Academic journal article Delta Kappa Gamma Bulletin

A Qualitative Inquiry: Teachers' Attitudes and Willingness to Engage in Professional Development Experiences at Different Career Stages

Academic journal article Delta Kappa Gamma Bulletin

A Qualitative Inquiry: Teachers' Attitudes and Willingness to Engage in Professional Development Experiences at Different Career Stages

Article excerpt

In this qualitative study, the authors interviewed 16 teachers at different career stages to determine their attitudes and willingness to engage in professional development. The findings suggested that intent, value, and topic differed by career stages; however, regardless of their career stage, teachers were adamant that anything learned from professional development needed an application component and the content had to be relevant to their teaching contexts. Teachers' attitudes were also influenced by constraints that included time, money, and accountability issues.

In keeping with the mission of the Delta Kappa Gamma Society (DKG) - to promote professional and personal growth of women educators and excellence in education - and as teacher educators, our goal was to conduct a qualitative inquiry that might help us understand how better to support both our preservice and inservice teachers living and working in our rural island community in Hawaii. We envisioned a professional community that would provide professional growth opportunities throughout teachers' careers. As part of this endeavor, we offered a variety of workshops in both math and literacy and established a local affiliate of the National Council of Teachers of English.

Over the past 25 years, our own prior professional development (PD) experiences brought to mind a room full of eager teachers who were excited to participate in all- day workshops and engage in professional dialogue and who were committed to improving their practices. We read professional literature, collaborated and planned with colleagues, and shared ideas from each others' classrooms. We gave up our own personal time - and often our own funds - to attend various literacy workshops. A large group of us would meet on occasional Sunday mornings at the local bookstore to hear different speakers, participate in mini-workshops, and browse or read books together, then leave inspired to go back to school on Monday. Teacher teams from different schools would willingly attend district-sponsored workshops.

To launch our local affiliate, we had an opportunity to bring a national consultant to our island. The preservice teachers were eager, and we anticipated a favorable response from inservice teachers, even though we scheduled a Saturday event to accommodate teachers who had to travel a greater distance. To our dismay, we found it difficult to convince and recruit inservice teachers to the workshop. Having worked with excited and eager teachers, and remembering our own past experiences, we wondered if we had become too disconnected or if attitudes toward PD had changed. If indeed teacher attitudes had changed, what might have led to this change? We decided to explore the question: For teachers at different career stages, what influences teachers' attitudes and willingness to engage in professional development? Our hope was to find answers that would also inform the work of our local DKG chapter, our newly established professional organization, and our teacherpreparation program.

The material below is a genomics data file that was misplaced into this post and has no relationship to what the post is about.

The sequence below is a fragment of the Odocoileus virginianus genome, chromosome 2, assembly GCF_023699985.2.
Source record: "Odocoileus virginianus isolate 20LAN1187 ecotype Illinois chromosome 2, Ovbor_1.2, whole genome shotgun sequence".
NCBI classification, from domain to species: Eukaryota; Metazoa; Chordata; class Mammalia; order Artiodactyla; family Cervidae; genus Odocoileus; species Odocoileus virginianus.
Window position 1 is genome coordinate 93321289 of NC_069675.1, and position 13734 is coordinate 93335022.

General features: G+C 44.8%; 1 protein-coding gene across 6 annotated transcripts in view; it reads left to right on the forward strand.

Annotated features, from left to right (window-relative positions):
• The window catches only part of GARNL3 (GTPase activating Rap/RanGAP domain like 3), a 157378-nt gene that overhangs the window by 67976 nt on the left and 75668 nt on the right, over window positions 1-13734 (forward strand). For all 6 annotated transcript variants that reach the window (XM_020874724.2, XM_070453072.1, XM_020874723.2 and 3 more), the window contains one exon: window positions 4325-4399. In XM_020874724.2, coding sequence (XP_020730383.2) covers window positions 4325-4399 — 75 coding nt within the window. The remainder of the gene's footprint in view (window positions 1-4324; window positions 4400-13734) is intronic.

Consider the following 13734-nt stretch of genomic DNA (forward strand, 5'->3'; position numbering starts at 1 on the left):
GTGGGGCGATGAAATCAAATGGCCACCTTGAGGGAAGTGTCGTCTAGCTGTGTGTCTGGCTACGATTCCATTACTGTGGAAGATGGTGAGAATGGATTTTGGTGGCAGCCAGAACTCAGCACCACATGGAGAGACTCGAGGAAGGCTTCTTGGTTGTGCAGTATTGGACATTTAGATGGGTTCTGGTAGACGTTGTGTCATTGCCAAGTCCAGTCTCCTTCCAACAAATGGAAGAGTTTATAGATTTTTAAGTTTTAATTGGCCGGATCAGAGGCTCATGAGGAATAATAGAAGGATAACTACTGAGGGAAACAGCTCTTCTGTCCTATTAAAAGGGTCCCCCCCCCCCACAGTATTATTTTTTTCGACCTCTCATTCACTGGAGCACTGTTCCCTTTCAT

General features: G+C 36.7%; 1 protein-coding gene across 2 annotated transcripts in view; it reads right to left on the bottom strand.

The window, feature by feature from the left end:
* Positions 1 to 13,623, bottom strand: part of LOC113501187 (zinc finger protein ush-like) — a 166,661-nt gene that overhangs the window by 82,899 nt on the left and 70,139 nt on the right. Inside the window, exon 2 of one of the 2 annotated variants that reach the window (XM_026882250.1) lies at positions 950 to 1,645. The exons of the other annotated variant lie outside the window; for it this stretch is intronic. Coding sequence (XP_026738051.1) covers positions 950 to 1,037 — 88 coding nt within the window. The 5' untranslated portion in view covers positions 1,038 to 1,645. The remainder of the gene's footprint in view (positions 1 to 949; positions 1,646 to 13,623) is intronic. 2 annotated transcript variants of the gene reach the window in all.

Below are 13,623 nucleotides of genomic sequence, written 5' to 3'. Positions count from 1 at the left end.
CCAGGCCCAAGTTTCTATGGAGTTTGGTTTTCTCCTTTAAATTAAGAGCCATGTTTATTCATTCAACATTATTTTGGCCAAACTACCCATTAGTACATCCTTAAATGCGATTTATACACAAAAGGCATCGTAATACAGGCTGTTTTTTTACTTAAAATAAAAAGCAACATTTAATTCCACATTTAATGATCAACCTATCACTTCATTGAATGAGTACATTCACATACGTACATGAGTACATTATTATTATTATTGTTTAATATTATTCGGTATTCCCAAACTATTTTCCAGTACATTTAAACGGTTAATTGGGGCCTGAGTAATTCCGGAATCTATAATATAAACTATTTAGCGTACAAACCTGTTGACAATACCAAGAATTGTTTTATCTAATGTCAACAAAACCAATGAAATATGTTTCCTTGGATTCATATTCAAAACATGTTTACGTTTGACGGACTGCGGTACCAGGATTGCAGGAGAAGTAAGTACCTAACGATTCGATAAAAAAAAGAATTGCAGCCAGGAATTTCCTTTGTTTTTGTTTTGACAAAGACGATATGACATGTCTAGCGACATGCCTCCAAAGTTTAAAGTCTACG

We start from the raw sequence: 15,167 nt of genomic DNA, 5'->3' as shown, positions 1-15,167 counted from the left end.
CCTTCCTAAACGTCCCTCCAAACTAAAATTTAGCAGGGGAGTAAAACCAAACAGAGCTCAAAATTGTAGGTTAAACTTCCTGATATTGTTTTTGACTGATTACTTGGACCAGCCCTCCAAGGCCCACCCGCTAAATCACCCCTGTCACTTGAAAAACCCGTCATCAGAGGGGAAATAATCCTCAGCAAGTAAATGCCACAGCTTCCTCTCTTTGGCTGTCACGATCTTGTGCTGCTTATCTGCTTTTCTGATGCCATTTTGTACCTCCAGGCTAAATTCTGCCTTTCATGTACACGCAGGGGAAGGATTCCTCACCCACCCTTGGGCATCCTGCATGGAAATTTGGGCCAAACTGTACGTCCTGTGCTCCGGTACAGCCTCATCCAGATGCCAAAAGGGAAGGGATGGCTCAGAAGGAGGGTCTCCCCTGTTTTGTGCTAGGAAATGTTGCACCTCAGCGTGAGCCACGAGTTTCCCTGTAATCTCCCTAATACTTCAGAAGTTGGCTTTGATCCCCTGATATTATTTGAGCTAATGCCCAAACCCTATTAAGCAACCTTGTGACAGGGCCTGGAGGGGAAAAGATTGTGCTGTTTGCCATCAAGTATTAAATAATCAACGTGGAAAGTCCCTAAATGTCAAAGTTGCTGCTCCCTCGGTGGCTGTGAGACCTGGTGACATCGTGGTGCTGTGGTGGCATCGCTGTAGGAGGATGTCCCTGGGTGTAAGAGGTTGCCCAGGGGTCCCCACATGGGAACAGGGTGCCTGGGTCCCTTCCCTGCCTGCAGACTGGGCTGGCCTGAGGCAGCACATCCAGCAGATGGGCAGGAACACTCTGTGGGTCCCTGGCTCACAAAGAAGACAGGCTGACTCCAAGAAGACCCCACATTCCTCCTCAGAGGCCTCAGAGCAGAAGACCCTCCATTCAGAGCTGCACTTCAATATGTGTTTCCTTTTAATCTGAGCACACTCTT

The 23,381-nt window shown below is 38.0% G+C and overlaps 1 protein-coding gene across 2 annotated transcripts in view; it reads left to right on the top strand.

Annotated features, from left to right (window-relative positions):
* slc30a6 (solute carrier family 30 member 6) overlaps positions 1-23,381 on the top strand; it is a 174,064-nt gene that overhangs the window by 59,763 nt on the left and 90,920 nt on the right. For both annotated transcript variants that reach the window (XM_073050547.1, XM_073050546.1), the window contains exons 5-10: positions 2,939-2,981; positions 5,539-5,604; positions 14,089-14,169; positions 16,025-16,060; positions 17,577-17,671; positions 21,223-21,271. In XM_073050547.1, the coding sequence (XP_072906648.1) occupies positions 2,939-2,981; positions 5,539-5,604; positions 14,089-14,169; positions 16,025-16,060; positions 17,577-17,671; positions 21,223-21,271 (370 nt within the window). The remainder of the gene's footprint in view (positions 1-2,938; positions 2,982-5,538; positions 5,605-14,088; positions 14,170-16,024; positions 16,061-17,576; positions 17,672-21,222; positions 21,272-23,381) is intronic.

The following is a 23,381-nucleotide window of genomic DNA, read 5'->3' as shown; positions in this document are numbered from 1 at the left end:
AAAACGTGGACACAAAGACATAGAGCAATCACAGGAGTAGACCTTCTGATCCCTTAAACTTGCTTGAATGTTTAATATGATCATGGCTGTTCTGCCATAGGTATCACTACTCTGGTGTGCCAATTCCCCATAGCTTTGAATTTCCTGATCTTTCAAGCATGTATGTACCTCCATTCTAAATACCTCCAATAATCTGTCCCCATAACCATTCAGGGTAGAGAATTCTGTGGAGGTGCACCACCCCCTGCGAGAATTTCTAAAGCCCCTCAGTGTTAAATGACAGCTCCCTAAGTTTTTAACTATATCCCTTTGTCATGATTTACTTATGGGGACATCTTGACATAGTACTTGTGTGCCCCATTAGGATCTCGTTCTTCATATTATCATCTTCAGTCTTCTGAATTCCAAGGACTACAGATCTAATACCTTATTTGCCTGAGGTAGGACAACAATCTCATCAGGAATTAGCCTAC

High Quality Professional Development

Darling-Hammond, Wei, Andrée, Richardson, and Orphanos (2009) defined effective or high quality PD as providing for improvements in teachers' knowledge and instructional practice that would result in improved student learning. In a recent follow-up report on trends and challenges of PD in the United States over the past decade, these researchers noted that teachers across the nation had fewer opportunities for sustained PD (Wei, Darling-Hammond, &Adamson, 2010). However, teacher participation in PD in their specific content areas had increased over the past decade (Wei et al., 2010). Wei et al. also reported wide variation across states in participation in PD. Yet, despite such variation across the United States, the authors noted a consensus by researchers and practitioners regarding key qualities of PD that lead to significant impact on teaching practice and student learning. …

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